If the teams had cheaper engines, the budgetary problems would ease. The secondary step would be a different distribution of prize money, but that is not going to be an easy fight.

The other thing that would really help the sport is to become more user-friendly. The teams are struggling more than ever with tougher pass restrictions which are aimed, it seems, on driving sponsors into VIP hospitality. But the actual result seems to be that more sponsors are responding by having off-car deals and hosting their own events away from the Grands Prix, which allows them freedom to do what they want to do, which is not the case at races.

In terms of spending, the teams have pretty basic fixed costs, which can be reduced with some gentle weeding of the regulations. If the engine problem is gone the budgets are much more manageable. The big teams spend vast amounts on research and development in technology that has no great value outside F1. This makes no sense. The idea of banning wind tunnels is an interesting approach as it would put the emphasis on CFD and better simulation tools, which might be more useful technology as it can be applied in other fields beyond racing.

The decision-making structures as they are today make it hard to get anything done but there are still some questions about whether it not the current arrangements are in line with competition rules. It would be good for this to be sorted out quickly. In truth, it would have been much smarter for the racing authorities to have asked about the arrangements before they were put in place and then all would be clear. As they chose not do this, then they must face any challenges if they come. That will make it harder for the finance people to sell the business but that might be a good thing. There may be worse jackals out there…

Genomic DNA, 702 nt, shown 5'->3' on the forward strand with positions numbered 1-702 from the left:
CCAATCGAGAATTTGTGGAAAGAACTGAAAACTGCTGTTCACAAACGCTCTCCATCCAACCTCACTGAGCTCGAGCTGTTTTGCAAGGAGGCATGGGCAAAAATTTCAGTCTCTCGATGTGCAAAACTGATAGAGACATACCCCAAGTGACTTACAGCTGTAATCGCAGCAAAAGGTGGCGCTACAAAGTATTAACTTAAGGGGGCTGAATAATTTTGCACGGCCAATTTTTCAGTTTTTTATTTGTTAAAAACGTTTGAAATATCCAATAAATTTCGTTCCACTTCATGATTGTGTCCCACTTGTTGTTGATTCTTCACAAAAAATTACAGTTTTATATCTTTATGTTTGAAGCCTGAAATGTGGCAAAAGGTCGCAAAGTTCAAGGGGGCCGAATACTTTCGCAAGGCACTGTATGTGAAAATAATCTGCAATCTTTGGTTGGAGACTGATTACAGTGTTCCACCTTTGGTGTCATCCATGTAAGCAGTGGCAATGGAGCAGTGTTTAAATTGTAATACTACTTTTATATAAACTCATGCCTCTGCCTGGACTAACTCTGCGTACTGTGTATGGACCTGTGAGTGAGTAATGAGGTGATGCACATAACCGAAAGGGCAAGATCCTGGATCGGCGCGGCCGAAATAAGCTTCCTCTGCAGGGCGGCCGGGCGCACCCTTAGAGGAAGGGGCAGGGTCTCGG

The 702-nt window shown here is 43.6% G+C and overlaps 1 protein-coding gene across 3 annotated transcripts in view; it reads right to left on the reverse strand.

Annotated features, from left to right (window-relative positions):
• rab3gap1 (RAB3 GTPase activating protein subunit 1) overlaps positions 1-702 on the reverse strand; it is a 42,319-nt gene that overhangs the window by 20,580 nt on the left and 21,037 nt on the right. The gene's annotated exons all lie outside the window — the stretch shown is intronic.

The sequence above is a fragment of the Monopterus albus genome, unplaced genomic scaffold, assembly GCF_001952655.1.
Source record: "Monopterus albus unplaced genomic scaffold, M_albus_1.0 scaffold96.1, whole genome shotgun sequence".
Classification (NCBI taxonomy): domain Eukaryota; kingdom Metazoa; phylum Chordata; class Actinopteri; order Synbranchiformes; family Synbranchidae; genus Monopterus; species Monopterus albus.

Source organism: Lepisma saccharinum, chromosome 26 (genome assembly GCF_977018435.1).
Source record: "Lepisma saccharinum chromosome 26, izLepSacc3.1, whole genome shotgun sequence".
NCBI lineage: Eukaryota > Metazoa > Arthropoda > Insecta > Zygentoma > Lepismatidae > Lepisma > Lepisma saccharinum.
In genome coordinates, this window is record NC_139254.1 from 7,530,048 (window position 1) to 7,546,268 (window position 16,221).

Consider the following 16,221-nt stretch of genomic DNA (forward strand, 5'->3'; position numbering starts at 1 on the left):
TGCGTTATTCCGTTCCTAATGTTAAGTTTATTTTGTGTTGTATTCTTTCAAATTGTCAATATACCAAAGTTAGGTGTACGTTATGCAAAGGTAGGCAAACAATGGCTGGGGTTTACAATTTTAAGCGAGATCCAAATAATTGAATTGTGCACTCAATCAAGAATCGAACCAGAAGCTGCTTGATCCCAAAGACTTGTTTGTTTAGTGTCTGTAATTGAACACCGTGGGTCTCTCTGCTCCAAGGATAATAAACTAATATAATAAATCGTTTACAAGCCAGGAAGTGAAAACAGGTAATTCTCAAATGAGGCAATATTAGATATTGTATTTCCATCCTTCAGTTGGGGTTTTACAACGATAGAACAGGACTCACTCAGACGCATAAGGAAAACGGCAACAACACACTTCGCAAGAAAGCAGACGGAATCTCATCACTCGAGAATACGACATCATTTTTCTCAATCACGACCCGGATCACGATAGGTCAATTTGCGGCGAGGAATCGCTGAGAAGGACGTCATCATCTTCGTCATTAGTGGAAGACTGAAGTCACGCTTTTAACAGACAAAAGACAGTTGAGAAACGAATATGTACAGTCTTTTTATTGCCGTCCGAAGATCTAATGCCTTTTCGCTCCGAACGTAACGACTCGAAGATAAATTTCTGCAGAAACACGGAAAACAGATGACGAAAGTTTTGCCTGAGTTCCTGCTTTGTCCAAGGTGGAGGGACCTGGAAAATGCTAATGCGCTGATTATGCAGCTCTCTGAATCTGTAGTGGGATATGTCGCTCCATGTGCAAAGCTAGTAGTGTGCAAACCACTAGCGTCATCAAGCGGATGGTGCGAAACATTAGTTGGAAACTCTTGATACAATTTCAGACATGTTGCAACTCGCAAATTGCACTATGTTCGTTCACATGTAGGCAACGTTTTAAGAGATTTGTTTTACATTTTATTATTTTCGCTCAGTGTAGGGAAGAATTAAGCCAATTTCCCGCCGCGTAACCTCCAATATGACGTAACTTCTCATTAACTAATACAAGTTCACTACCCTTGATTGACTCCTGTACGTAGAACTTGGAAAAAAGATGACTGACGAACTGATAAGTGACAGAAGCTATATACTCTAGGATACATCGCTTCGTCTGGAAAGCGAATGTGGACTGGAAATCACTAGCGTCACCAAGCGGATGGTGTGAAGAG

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A great deal has been written in recent days about Giedo Van der Garde and Sauber, with considerable emphasis being on what the courts in Australia were saying. The matter has now been resolved out of court with, as expected, Van der Garde saying that he has been paid “significant compensation”.There is speculation about how much money is involved but nothing official. It was inevitable from the start that this was going to be the outcome. A court cannot force a company to employ someone it does not want to employ if a settlement can be found. If no solution is possible then there can be contempt of court questions, but the reality is that legal action is really only part of a negotiation process to find a settlement.